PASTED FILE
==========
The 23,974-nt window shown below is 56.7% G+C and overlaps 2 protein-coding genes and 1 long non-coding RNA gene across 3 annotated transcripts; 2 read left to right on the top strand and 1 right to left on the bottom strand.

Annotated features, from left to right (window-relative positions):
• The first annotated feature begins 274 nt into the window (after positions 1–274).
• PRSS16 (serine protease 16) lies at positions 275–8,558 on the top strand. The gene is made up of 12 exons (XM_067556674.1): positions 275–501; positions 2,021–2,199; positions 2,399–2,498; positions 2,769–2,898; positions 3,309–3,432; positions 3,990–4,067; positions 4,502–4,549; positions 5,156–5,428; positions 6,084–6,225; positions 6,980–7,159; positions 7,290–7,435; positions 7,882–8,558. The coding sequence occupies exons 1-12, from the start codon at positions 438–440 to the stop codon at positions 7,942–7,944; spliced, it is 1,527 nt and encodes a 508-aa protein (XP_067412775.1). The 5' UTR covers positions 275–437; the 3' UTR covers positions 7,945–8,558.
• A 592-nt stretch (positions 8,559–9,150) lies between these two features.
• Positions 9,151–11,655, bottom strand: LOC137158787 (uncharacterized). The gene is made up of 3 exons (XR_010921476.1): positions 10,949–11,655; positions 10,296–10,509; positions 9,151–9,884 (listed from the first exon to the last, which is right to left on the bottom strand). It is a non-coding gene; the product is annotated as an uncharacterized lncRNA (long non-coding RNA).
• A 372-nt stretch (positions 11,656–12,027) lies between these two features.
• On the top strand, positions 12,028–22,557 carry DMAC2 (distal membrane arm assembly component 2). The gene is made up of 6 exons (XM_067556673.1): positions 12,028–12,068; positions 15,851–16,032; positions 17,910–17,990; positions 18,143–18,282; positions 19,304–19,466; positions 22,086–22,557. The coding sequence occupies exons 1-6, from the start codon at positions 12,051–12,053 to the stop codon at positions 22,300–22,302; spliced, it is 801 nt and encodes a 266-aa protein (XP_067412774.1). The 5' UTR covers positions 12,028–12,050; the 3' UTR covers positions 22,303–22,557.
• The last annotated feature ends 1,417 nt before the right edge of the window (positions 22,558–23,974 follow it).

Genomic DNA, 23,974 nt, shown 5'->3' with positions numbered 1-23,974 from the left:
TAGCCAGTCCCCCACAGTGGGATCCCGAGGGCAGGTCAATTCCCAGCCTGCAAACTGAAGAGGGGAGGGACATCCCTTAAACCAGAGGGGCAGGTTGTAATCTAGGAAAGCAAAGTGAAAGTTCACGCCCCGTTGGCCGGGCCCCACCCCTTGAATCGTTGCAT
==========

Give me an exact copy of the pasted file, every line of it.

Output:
The 23,974-nt window shown below is 56.7% G+C and overlaps 2 protein-coding genes and 1 long non-coding RNA gene across 3 annotated transcripts; 2 read left to right on the top strand and 1 right to left on the bottom strand.

Annotated features, from left to right (window-relative positions):
• The first annotated feature begins 274 nt into the window (after positions 1–274).
• PRSS16 (serine protease 16) lies at positions 275–8,558 on the top strand. The gene is made up of 12 exons (XM_067556674.1): positions 275–501; positions 2,021–2,199; positions 2,399–2,498; positions 2,769–2,898; positions 3,309–3,432; positions 3,990–4,067; positions 4,502–4,549; positions 5,156–5,428; positions 6,084–6,225; positions 6,980–7,159; positions 7,290–7,435; positions 7,882–8,558. The coding sequence occupies exons 1-12, from the start codon at positions 438–440 to the stop codon at positions 7,942–7,944; spliced, it is 1,527 nt and encodes a 508-aa protein (XP_067412775.1). The 5' UTR covers positions 275–437; the 3' UTR covers positions 7,945–8,558.
• A 592-nt stretch (positions 8,559–9,150) lies between these two features.
• Positions 9,151–11,655, bottom strand: LOC137158787 (uncharacterized). The gene is made up of 3 exons (XR_010921476.1): positions 10,949–11,655; positions 10,296–10,509; positions 9,151–9,884 (listed from the first exon to the last, which is right to left on the bottom strand). It is a non-coding gene; the product is annotated as an uncharacterized lncRNA (long non-coding RNA).
• A 372-nt stretch (positions 11,656–12,027) lies between these two features.
• On the top strand, positions 12,028–22,557 carry DMAC2 (distal membrane arm assembly component 2). The gene is made up of 6 exons (XM_067556673.1): positions 12,028–12,068; positions 15,851–16,032; positions 17,910–17,990; positions 18,143–18,282; positions 19,304–19,466; positions 22,086–22,557. The coding sequence occupies exons 1-6, from the start codon at positions 12,051–12,053 to the stop codon at positions 22,300–22,302; spliced, it is 801 nt and encodes a 266-aa protein (XP_067412774.1). The 5' UTR covers positions 12,028–12,050; the 3' UTR covers positions 22,303–22,557.
• The last annotated feature ends 1,417 nt before the right edge of the window (positions 22,558–23,974 follow it).

Genomic DNA, 23,974 nt, shown 5'->3' with positions numbered 1-23,974 from the left:
TAGCCAGTCCCCCACAGTGGGATCCCGAGGGCAGGTCAATTCCCAGCCTGCAAACTGAAGAGGGGAGGGACATCCCTTAAACCAGAGGGGCAGGTTGTAATCTAGGAAAGCAAAGTGAAAGTTCACGCCCCGTTGGCCGGGCCCCACCCCTTGAATCGTTGCAT